JANUARY 21, 1942
WASHINGTON, Tuesday—As I sat at breakfast this morning, I read the criticism of Secretary Wickard's mention that we might possibly have to be a little careful in our use of sugar. He said we would have enough for our real needs and that we had plenty of substitutes, so I wonder what we, the people of the United States, really want our public officials to do.
Do we want to be kept in ignorance, because we can't be trusted to accept a situation and do the wise thing? It is perfectly obvious that a housewife who goes out and buys a hundred pounds of sugar and puts it away, is putting up the price of sugar for herself and her family. It is also obvious that she can not buy enough pounds of sugar to last her through the war.
It seems to me, that all of us ought to be grateful to be told the truth. If we have to go without things, we simply will go without them. Instead of chiding a public official who tells the truth, I should think it would be more important to devise ways of bringing home the need to prepare to meet conditions in the best and most sensible way.
The most sensible way of meeting a sugar shortage is; one, to find out where you can use substitutes; two, to find out where you can use less sugar and not notice it particularly; and three, make up your mind to do a little real sacrificing and give up some sugar you would ordinarily use.
Last night I saw the opening performance of Mr. Marc Connelly's play; "The Flowers of Virtue." Dean James Landis, Mr. Alexander Woolkott and I decided that the first act needed some going over. The play is increasingly good as it progresses, and the third act we thought very moving. Mr. Frank Craven is always delightful, but the two people who really delighted my soul, are Mr. S. Thomas Gomez and Mr. Peter Beauvais.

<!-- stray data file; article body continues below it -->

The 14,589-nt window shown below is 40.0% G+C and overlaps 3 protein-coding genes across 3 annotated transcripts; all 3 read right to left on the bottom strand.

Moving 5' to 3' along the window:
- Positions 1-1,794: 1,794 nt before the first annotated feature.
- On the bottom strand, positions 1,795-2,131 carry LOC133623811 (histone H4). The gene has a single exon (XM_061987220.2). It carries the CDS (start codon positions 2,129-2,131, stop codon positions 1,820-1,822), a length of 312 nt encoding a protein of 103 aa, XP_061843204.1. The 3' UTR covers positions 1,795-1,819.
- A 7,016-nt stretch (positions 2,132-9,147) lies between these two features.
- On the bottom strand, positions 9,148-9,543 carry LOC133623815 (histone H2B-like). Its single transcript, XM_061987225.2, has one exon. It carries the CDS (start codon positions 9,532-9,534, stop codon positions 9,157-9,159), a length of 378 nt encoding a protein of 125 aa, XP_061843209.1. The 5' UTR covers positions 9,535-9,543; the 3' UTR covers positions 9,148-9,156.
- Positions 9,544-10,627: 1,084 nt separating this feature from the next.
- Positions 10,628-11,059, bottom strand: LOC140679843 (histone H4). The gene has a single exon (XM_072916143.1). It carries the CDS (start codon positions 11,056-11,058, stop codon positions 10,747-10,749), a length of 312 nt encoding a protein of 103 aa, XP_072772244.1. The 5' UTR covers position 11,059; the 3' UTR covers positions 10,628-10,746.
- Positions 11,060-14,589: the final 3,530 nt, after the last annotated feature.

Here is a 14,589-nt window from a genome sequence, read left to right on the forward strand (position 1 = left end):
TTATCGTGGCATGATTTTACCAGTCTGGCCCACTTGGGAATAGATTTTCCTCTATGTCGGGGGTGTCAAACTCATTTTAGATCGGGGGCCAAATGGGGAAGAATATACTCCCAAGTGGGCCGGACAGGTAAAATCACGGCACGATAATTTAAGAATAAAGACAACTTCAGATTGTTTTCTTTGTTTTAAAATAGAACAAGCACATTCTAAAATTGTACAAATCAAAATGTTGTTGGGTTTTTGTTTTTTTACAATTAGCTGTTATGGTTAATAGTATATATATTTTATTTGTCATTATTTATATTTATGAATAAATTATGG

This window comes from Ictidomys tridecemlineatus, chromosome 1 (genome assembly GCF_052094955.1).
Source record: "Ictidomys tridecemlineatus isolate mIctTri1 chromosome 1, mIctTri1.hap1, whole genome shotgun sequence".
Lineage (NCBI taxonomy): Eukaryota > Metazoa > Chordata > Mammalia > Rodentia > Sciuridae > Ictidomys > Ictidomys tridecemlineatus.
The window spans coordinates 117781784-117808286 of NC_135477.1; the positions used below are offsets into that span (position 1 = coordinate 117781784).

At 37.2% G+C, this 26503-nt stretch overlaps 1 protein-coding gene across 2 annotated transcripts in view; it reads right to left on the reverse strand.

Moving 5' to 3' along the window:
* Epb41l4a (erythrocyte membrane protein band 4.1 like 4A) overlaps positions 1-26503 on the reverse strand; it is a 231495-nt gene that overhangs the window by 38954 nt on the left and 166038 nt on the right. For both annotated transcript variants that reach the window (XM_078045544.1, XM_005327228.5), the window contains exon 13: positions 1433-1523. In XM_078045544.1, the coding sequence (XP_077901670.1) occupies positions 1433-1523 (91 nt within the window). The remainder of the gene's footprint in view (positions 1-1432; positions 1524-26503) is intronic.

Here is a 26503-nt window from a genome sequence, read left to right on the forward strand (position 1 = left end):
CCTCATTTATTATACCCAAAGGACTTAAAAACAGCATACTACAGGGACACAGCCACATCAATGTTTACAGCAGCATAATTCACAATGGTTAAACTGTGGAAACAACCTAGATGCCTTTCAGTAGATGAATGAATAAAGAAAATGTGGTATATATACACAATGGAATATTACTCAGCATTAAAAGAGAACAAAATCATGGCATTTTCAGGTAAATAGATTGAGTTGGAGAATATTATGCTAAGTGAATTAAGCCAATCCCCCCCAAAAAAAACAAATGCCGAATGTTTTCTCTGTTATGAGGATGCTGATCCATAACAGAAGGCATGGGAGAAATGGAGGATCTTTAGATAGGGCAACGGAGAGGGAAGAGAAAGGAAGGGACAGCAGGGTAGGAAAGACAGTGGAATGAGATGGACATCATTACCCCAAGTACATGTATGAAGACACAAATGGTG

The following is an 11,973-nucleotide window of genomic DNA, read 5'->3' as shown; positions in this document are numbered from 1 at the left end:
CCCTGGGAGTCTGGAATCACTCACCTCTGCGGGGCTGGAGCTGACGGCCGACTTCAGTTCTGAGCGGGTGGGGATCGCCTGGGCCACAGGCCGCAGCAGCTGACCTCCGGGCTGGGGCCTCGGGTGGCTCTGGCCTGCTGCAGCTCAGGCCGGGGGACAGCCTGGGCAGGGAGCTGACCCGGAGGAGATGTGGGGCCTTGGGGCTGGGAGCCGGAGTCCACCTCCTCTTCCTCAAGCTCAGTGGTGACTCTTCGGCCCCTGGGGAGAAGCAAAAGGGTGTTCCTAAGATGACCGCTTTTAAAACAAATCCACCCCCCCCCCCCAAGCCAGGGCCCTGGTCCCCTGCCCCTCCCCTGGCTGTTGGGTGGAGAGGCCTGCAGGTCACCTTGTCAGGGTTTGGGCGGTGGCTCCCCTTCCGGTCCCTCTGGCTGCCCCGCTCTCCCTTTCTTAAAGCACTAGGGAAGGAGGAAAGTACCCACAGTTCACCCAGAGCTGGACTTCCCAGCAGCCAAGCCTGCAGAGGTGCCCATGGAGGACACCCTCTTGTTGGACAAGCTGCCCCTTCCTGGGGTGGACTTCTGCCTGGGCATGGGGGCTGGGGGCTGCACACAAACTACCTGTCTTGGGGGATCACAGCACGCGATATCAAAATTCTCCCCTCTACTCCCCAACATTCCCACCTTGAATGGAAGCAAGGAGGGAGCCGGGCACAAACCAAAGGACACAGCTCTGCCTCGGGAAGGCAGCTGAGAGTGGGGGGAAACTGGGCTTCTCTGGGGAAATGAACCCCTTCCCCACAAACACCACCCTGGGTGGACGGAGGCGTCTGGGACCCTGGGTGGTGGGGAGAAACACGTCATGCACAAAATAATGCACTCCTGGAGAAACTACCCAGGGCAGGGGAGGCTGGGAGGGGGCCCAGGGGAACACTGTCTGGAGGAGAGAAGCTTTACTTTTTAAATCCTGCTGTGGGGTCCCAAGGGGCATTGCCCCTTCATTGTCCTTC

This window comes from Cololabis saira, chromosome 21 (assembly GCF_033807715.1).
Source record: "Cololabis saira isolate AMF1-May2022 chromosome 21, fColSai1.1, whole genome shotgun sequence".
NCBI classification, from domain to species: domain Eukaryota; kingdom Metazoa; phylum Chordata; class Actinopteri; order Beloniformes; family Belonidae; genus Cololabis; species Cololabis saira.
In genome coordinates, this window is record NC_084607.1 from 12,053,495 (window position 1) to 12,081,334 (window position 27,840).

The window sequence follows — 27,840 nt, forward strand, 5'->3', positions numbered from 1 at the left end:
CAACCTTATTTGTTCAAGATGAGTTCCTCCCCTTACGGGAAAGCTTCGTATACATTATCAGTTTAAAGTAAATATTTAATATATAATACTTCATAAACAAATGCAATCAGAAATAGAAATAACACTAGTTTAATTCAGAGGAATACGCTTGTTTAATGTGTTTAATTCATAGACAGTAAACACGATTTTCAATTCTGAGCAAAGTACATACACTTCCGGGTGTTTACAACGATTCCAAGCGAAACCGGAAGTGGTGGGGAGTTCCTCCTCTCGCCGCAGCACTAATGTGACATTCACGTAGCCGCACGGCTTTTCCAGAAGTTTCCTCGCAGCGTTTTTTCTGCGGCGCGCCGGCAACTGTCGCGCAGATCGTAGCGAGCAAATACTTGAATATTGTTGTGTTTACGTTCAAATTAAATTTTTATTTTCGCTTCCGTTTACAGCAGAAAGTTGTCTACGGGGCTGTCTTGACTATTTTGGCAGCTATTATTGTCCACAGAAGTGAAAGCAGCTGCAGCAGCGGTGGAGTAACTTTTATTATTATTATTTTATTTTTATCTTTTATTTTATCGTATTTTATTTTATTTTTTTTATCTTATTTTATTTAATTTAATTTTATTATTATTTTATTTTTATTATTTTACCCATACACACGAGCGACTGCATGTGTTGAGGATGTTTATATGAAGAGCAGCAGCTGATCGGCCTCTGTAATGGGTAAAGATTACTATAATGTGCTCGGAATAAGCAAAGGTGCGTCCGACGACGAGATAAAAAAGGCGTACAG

This morning I took a half hour out and went to the Children's Hospital for the annual photograph with infantile paralysis patients. I think the children must have become accustomed to lights and cameras, for even the smallest girl sat with a smile on her face and endured the still photographs and movies without a tear.
I lunched with the ladies of the Senate. They are all working hard on Red Cross garments. They have changed their lunch, so that each person brings her own little box of food. Mrs. Wallace was kind enough to bring mine, and it was so plentiful and good that I still feel I have eaten too much. Now I am dashing back to the Office of Civilian Defense for the afternoon.
(COPYRIGHT, 1942, BY UNITED FEATURE SYNDICATE, INC.)
Names and Terms Mentioned or Referenced
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About this document
My Day by Eleanor Roosevelt, January 21, 1942
Digital edition created by The Eleanor Roosevelt Papers Project The George Washington University 312 Academic Building 2100 Foxhall Road, NW Washington, DC 20007
- Brick, Christopher (Editor)
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